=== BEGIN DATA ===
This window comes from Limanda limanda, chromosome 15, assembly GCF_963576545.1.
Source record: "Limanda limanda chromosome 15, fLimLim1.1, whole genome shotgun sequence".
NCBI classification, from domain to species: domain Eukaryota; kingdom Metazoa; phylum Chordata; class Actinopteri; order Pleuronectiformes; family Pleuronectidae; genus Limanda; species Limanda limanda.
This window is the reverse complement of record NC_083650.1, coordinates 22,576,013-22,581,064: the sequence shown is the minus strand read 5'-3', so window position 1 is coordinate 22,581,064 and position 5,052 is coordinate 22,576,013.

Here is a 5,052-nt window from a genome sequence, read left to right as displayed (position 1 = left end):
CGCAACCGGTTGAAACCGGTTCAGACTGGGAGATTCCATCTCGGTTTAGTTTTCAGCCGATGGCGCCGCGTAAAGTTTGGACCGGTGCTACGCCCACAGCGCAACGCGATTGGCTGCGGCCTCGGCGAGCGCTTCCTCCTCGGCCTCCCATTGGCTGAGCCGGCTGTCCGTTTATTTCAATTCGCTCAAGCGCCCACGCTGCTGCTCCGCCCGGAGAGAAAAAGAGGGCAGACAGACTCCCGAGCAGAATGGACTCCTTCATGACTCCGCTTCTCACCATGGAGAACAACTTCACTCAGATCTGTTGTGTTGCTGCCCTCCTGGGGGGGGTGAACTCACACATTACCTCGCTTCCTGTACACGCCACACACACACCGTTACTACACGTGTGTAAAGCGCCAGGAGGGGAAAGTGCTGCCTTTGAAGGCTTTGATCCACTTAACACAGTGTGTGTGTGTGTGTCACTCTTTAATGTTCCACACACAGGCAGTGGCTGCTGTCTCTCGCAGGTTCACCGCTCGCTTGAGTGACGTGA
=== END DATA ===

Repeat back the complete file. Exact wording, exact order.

This window comes from Limanda limanda, chromosome 15, assembly GCF_963576545.1.
Source record: "Limanda limanda chromosome 15, fLimLim1.1, whole genome shotgun sequence".
NCBI classification, from domain to species: domain Eukaryota; kingdom Metazoa; phylum Chordata; class Actinopteri; order Pleuronectiformes; family Pleuronectidae; genus Limanda; species Limanda limanda.
This window is the reverse complement of record NC_083650.1, coordinates 22,576,013-22,581,064: the sequence shown is the minus strand read 5'-3', so window position 1 is coordinate 22,581,064 and position 5,052 is coordinate 22,576,013.

Here is a 5,052-nt window from a genome sequence, read left to right as displayed (position 1 = left end):
CGCAACCGGTTGAAACCGGTTCAGACTGGGAGATTCCATCTCGGTTTAGTTTTCAGCCGATGGCGCCGCGTAAAGTTTGGACCGGTGCTACGCCCACAGCGCAACGCGATTGGCTGCGGCCTCGGCGAGCGCTTCCTCCTCGGCCTCCCATTGGCTGAGCCGGCTGTCCGTTTATTTCAATTCGCTCAAGCGCCCACGCTGCTGCTCCGCCCGGAGAGAAAAAGAGGGCAGACAGACTCCCGAGCAGAATGGACTCCTTCATGACTCCGCTTCTCACCATGGAGAACAACTTCACTCAGATCTGTTGTGTTGCTGCCCTCCTGGGGGGGGTGAACTCACACATTACCTCGCTTCCTGTACACGCCACACACACACCGTTACTACACGTGTGTAAAGCGCCAGGAGGGGAAAGTGCTGCCTTTGAAGGCTTTGATCCACTTAACACAGTGTGTGTGTGTGTGTCACTCTTTAATGTTCCACACACAGGCAGTGGCTGCTGTCTCTCGCAGGTTCACCGCTCGCTTGAGTGACGTGA